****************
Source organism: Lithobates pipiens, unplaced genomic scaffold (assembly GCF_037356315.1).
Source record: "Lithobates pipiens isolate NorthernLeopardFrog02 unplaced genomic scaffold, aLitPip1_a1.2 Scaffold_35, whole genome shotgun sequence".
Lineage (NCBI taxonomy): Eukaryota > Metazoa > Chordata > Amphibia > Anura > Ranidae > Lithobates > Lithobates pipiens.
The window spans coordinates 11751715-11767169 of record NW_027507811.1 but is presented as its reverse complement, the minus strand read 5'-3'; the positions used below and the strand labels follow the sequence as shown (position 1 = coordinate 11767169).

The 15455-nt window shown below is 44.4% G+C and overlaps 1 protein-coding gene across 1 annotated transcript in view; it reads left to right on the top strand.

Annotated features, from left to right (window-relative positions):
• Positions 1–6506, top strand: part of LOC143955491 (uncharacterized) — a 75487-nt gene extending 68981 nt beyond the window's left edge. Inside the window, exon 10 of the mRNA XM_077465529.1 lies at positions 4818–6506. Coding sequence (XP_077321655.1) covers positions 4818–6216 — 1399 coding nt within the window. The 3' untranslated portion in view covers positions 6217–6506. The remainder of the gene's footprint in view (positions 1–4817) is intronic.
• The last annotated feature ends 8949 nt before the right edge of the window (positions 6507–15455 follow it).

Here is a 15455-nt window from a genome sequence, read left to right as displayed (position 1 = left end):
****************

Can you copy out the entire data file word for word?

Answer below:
Source organism: Lithobates pipiens, unplaced genomic scaffold (assembly GCF_037356315.1).
Source record: "Lithobates pipiens isolate NorthernLeopardFrog02 unplaced genomic scaffold, aLitPip1_a1.2 Scaffold_35, whole genome shotgun sequence".
Lineage (NCBI taxonomy): Eukaryota > Metazoa > Chordata > Amphibia > Anura > Ranidae > Lithobates > Lithobates pipiens.
The window spans coordinates 11751715-11767169 of record NW_027507811.1 but is presented as its reverse complement, the minus strand read 5'-3'; the positions used below and the strand labels follow the sequence as shown (position 1 = coordinate 11767169).

The 15455-nt window shown below is 44.4% G+C and overlaps 1 protein-coding gene across 1 annotated transcript in view; it reads left to right on the top strand.

Annotated features, from left to right (window-relative positions):
• Positions 1–6506, top strand: part of LOC143955491 (uncharacterized) — a 75487-nt gene extending 68981 nt beyond the window's left edge. Inside the window, exon 10 of the mRNA XM_077465529.1 lies at positions 4818–6506. Coding sequence (XP_077321655.1) covers positions 4818–6216 — 1399 coding nt within the window. The 3' untranslated portion in view covers positions 6217–6506. The remainder of the gene's footprint in view (positions 1–4817) is intronic.
• The last annotated feature ends 8949 nt before the right edge of the window (positions 6507–15455 follow it).

Here is a 15455-nt window from a genome sequence, read left to right as displayed (position 1 = left end):